Single Mom w/Rare Tumor

In January 2017, our daughter Jennelle (34) was diagnosed with a very large, rare tumor in her right mandible (jawbone) called Ameloblastoma.  She has not been physically able to work since then.  Jennelle is a single mom with a 13 year old girl.  She is now at risk of losing her apartment, having to move during recovery from more surgeries, probably out of the area, away from her doctors at Stanford, and disrupting her daughter’s schooling.  Finding a new place with no income is impossible in California.  Bills are piling up and social services are helping very little.  We do not have adequate space in our home for her and our granddaughter to house them long term; also we are several cities away from where they currently live.  We have nearly exhausted all of our resources helping her through this time and have recently learned she will be facing about another year of more surgeries and recovery, making it impossible for her to go back to work any time soon.  We are also praying we can find the means to cover the procedures she will need which are not covered by her insurance. You can read the details about her surgeries and setbacks below.

 We are asking for help to sustain her and her daughter during this time. In addition we are also asking for help with some of her future reconstruction procedures such as replacing her missing gums, and teeth plus scar tissue revision, as these will not be covered by her insurance and will indeed be necessary.

 There are 3 ways you can help…Pray, Share, and Give

Pray – It’s the best way you can help. We are a Christian family and believe with all of our hearts in the power of prayer. 

Share – Please share our story with your families and friends on social media, emails, and by word of mouth.

Give – Any amount you can give will help.  We are grateful to God and to you for your help.

=The details=

March of 2017, in order to successfully remove an aggressive and fast growing tumor in her jaw, Jennelle’s right mandible and chin had to be amputated, including her teeth and all of her gums on the right side. They also put in a metal plate and some “hardware” to replace the missing bone and temporarily hold it together.  In only a months time the metal in her face had collected bacteria, causing a terrible infection, which she had to have surgery to correct.

 Some months later she had another invasive surgery where they took a large piece of her hip bone and grafted it to replace her right mandible.  The metal plate was put back in place and would have to be removed after several months of healing. As she was recovering from that surgery and waiting on what we thought would be removal of the metal plate and a huge step forward,the infection came back, and as a result she had to have 2 more surgeries. This included tubes for drainage in her neck for some time. It was horrible.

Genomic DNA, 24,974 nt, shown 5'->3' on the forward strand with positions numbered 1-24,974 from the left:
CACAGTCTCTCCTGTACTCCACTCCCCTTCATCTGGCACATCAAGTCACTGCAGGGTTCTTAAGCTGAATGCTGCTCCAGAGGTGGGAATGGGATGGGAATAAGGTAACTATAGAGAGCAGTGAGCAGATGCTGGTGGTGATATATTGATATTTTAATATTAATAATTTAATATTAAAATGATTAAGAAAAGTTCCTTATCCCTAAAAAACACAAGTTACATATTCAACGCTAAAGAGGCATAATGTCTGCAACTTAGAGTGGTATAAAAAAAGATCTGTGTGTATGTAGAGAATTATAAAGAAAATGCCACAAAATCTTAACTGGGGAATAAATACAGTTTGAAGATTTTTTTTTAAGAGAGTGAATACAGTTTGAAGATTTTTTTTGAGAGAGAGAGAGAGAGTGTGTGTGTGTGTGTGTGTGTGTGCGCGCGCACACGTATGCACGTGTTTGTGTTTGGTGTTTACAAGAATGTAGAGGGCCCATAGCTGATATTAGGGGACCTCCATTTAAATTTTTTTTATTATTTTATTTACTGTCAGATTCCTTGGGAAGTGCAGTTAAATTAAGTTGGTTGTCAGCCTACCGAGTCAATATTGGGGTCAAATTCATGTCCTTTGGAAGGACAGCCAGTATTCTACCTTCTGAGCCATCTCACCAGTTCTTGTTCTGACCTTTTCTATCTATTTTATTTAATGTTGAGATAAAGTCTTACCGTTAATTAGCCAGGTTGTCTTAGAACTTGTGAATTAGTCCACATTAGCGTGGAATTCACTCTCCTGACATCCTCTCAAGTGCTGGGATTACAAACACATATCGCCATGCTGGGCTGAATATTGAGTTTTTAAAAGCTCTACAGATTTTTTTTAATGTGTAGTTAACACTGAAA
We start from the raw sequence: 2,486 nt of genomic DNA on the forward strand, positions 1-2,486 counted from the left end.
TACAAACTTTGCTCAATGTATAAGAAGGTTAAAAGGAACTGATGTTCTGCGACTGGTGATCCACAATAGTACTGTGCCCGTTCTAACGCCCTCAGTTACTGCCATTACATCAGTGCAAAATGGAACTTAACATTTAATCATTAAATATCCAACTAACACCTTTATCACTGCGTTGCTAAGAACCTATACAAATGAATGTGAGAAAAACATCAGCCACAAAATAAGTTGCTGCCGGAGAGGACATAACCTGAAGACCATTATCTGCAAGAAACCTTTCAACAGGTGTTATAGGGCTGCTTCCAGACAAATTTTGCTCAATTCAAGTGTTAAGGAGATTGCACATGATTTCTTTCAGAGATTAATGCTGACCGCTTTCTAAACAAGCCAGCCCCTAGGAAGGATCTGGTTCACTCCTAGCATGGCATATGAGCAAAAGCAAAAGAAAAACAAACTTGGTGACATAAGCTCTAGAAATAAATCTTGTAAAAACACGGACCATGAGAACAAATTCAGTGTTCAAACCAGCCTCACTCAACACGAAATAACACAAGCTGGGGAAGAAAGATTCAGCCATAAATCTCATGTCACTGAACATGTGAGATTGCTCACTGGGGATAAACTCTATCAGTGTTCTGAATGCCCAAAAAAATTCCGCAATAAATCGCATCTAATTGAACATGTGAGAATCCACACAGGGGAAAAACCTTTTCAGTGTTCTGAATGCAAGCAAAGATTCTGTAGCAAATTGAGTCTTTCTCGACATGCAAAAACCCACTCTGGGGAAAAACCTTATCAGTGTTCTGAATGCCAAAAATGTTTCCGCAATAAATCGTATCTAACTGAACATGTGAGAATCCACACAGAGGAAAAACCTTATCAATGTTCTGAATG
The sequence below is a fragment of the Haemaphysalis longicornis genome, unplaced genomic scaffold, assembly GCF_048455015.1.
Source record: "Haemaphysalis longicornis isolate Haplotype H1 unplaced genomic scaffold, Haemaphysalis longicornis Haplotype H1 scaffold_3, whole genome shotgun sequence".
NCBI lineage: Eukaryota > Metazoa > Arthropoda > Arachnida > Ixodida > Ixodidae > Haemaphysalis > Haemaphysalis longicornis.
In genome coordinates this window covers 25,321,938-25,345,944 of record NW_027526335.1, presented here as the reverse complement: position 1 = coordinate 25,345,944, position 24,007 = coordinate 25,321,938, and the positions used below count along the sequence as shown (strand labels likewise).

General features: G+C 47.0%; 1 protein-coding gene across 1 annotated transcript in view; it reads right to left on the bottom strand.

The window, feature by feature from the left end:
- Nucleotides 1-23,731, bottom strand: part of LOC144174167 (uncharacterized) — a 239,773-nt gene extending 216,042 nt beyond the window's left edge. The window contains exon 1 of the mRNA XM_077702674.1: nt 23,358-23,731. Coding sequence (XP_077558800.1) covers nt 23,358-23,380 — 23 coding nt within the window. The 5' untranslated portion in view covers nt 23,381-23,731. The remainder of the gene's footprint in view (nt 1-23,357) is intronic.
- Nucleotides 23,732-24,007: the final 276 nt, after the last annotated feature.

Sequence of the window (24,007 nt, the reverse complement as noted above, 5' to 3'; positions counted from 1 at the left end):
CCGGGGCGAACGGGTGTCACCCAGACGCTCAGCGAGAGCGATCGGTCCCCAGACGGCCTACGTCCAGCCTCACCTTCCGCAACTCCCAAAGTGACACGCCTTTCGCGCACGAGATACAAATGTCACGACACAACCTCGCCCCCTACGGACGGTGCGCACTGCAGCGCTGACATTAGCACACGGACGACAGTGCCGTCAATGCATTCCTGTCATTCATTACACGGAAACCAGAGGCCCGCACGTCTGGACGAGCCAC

If that wasn’t hard enough on Jennelle, while recovering again, the metal plate began to rub against her skin from the inside, until it broke though, so that the metal plate was visible through the tearing skin along her chin area, causing terrible pain and permanent scaring.

5 months after the original bone graft it was time to have to the metal plate removed, as scheduled. During the procedure the surgeon found that the hip bone they grafted was dead.  It didn’t take, and it had to be removed. The metal plate with original “hardware” was put back in place of a bone. This was her 6th surgery, and basically she was back at “square one”.

 On February  7th, 2018 she had another bone graft.  This time taking a more radical approach using a 5” piece of her fibula (the bone that attaches to the ankle) with blood vessels and connected it to her jugular vein so that it would have its own blood supply and hopefully be a successful graft.
In addition, a skin graft was done using a site on her leg to provide the new skin which was used to repair and prevent further tearing in her face from the metal plate.  She has at least 2 more surgeries to go and will be unable to work for about another year.
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Helen Cary 
Gilroy, CA
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